How Did It Happen?

Understanding and Healing Abuse in Buddhist Communities

Tag: Abuse Allegations

Jamyang Khyentse Chökyi Lodrö’s Dream of Sogyal Lakar

Jamyang Khyentse Chokyi Lodro's DreamRecently published, The Life and Times of Jamyang Khyentse Chökyi Lodrö recounts many dreams and visions of this exceptional 19th-20th century Tibetan Buddhist master, including this one concerning Sogyal Lakar (Sogyal Rinpoche), who he watched over as a child.

One night, I dreamt that at dusk I went to meet someone thought to be the divine prince of Derge, Ngawang Jampal Rinchen.  He was said to live in a grass hut with a very small door that stood inside an ordinary house in a hamlet at the foot of the mountain.  He looked youthful, had a small topknot of dark matted hair, was clothed in green leaves, and sat gazing at the floor as I expressed my joy and devotion.  The prince, who wore a red woolen robe, put a similar one around my shoulders, stood up, and went outside.  I went with him, removed the robe, and offered it to him, having cut off a piece, saying I wanted it as an object of devotion.  Then I stood naked before him.  It was completely dark, and I couldn’t seen the whole vision properly, but I sense there was a row of people and that he was beating them—Lakar Sogyal, for example.  The prince was quite mad!  He then lay on his back, naked, and said the boy might go crazy and cause internal strife.  After many such dreams, I woke up.

I fell asleep once more and at first dreamt the same dream again.

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The Heart of Samaya Is Harmony

BellsWe’re so saddened to hear about Sogyal Rinpoche’s colon cancer and wish him a swift and complete recovery.

The unexpected news about Rinpoche’s health and recent remarks made by two traditional teachers concerning samaya have understandably sparked intense emotions among many in the Rigpa sangha.

At the end of his recent teachings in Lerab Ling, the Rigpa International Retreat Center in France, Khenpo Namdrol strongly admonished the eight students who wrote a letter alleging abuse by Sogyal Rinpoche.  Among other things, he said they’d been taken over by non-human entities.

Then Orgyen Tobgyal Rinpoche expressed his concern for Sogyal Rinpoche’s health and warned the Rigpa sangha about the harmful effects of breaking samaya in this September 28th message shared on Facebook:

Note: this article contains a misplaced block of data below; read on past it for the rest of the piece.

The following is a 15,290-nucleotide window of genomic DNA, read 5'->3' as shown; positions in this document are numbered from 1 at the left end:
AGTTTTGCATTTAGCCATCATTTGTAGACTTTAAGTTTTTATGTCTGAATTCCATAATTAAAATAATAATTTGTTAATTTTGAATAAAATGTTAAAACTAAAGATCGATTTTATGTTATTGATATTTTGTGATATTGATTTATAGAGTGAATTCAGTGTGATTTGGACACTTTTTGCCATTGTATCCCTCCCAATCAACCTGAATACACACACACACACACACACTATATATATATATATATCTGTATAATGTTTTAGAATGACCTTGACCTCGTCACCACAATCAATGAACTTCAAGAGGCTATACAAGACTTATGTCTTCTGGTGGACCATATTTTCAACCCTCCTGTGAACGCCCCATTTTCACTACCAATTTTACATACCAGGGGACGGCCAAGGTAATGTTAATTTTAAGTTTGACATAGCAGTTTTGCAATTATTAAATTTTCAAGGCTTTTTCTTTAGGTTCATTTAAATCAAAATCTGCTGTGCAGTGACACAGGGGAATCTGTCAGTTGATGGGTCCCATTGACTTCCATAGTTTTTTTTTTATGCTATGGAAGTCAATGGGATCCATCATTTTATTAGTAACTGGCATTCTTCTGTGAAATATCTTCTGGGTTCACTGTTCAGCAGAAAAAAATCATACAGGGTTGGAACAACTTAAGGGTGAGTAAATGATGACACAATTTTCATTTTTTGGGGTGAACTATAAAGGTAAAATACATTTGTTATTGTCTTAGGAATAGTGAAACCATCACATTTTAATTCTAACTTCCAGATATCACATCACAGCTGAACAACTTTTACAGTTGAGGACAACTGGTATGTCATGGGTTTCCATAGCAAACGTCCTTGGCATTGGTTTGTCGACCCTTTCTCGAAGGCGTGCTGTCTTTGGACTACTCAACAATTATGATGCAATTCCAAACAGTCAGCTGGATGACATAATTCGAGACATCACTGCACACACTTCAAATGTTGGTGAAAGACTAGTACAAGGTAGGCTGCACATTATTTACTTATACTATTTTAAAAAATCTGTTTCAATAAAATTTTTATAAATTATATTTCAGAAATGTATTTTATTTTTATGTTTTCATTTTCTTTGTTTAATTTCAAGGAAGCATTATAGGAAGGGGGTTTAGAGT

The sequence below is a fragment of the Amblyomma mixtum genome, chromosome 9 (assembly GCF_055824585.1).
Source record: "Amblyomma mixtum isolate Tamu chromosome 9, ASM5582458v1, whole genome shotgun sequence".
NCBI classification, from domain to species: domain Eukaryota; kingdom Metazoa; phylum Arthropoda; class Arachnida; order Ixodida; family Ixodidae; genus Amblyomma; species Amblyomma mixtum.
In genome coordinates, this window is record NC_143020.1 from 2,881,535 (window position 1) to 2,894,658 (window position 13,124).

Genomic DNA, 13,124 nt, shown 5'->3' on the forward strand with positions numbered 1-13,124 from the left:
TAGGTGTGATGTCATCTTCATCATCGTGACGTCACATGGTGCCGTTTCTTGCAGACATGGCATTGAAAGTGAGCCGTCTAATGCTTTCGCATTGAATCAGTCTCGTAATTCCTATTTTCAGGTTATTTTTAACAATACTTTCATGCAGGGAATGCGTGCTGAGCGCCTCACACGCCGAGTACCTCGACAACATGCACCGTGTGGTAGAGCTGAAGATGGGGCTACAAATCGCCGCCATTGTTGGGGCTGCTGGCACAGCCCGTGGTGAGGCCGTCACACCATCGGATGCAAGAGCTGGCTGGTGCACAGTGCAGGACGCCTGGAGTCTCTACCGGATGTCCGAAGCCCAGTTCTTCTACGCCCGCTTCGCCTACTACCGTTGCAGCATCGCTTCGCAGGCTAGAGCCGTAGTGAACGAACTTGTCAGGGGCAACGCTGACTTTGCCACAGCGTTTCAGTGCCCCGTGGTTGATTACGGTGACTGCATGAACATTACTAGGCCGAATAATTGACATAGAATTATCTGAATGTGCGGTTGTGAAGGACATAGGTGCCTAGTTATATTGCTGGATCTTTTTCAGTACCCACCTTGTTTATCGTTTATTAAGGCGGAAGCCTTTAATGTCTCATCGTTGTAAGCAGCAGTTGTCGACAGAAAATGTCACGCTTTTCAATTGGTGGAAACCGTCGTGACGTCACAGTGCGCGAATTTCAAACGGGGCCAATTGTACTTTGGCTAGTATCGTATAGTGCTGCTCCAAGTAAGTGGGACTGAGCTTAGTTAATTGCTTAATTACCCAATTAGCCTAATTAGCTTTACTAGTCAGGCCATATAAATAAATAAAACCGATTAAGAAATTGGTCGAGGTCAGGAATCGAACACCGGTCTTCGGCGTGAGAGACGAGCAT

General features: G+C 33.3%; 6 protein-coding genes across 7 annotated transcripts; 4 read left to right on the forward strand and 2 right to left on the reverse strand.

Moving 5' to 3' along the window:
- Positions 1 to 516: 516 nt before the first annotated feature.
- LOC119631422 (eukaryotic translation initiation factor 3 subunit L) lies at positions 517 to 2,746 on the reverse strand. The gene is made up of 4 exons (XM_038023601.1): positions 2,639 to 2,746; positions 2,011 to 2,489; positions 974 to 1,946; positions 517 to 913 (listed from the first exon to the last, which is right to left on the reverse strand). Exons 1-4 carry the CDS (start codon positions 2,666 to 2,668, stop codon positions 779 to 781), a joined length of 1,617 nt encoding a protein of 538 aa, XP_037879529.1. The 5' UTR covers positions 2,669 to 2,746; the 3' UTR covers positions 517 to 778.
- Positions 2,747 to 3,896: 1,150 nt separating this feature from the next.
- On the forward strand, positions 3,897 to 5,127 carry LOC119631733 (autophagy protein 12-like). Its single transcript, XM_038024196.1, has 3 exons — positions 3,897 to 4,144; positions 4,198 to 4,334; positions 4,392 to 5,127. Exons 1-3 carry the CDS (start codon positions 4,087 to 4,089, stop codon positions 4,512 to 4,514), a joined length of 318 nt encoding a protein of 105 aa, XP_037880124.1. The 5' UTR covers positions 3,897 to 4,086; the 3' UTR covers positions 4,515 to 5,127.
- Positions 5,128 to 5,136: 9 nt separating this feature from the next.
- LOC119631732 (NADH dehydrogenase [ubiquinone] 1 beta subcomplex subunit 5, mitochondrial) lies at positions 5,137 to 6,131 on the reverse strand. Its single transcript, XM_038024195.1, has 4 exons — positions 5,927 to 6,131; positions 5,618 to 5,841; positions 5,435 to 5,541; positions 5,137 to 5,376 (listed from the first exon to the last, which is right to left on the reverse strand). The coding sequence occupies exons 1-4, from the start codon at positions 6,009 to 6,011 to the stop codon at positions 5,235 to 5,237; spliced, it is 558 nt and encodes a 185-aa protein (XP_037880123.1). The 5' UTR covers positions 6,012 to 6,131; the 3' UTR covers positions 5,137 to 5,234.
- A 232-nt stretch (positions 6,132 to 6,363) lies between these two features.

Presently I am in Asia with Sogyal Rinpoche, to support him. The situation with his health is very serious. He has been diagnosed with cancer and had to have an operation to remove the tumours. Now his doctors are advising a course of chemotherapy as a follow up.

What I want to say to all Rigpa students is this—please do not break any more of your samayas. If a student breaks his/her samaya, it has a very harmful effect on the master’s life. I urge all of you therefore to practice the Narak Kong Shak and Heart of Vajrasattva confession prayers as much as possible. I am very concerned for Sogyal Rinpoche’s health and future. I hope you will all listen to what I say.

In light of these messages, we would like to share some reflections on how we might better keep samaya. We hope to contribute to a more positive atmosphere within the sangha by doing so.

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A Brief History of Abuse Allegations in Rigpa

Abuse in RigpaPublic allegations of physical and sexual abuse by Sogyal Rinpoche have been made regularly over the course of his 40-year teaching career.

The following timeline cites the year an allegation was made public, although the incident may have taken place years prior to the time.  For example, one of the first incidents took place in 1976, but I found the public testimony in a 1994 newspaper article.

The information provided in the timeline may not be all inclusive. Other public statements may have been made of which I have no knowledge.  Also, it only includes publicly documented allegations.

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How to Respond Like a Buddha When Your Teacher Is Accused of Abuse

Advice from Thubten Chodron on AbuseA crisis, like the allegations of abuse in Rigpa, can unleash a torrent of afflictive emotions:  blame, judgment, anger, despair, fear — to name just a few.  People take sides and attack the other side.  People get stuck in their positions and lose the ability to hear one another.

If you’re lucky to be in the middle rather than at the extremes, you may still be plagued by inner conflict, even if your practice keeps you from disparaging others.

How can we respond like a Buddha instead?

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What Did the Dalai Lama Really Say?

Dalai Lama Remarks on Sogyal Rinpoche

The cycle of news on the Sogyal Rinpoche controversy sometimes feels relentless — a new article or statement every few days and a seemingly never-ending stream of social media posts.

It can feel tempting to quickly read each piece and move on to the next without taking time to study the main advices and let them fully sink in. When I go too quickly, I’m left with a confusing canvas of different points of view that seem incompatible at first glance.

I feel the Dalai Lama gave important advice for the Rigpa sangha on August 1st in Ladakh. In the spirit of open discussion, initiated by Rigpa, I’d like to take a deeper look at his remarks. I’m especially interested in the implications of the Dalai Lama’s message and how his guidance might be reconciled with later statements from Mingyur Rinpoche and Dzongsar Khyentse Rinpoche on ethics and the student-guru relationship.

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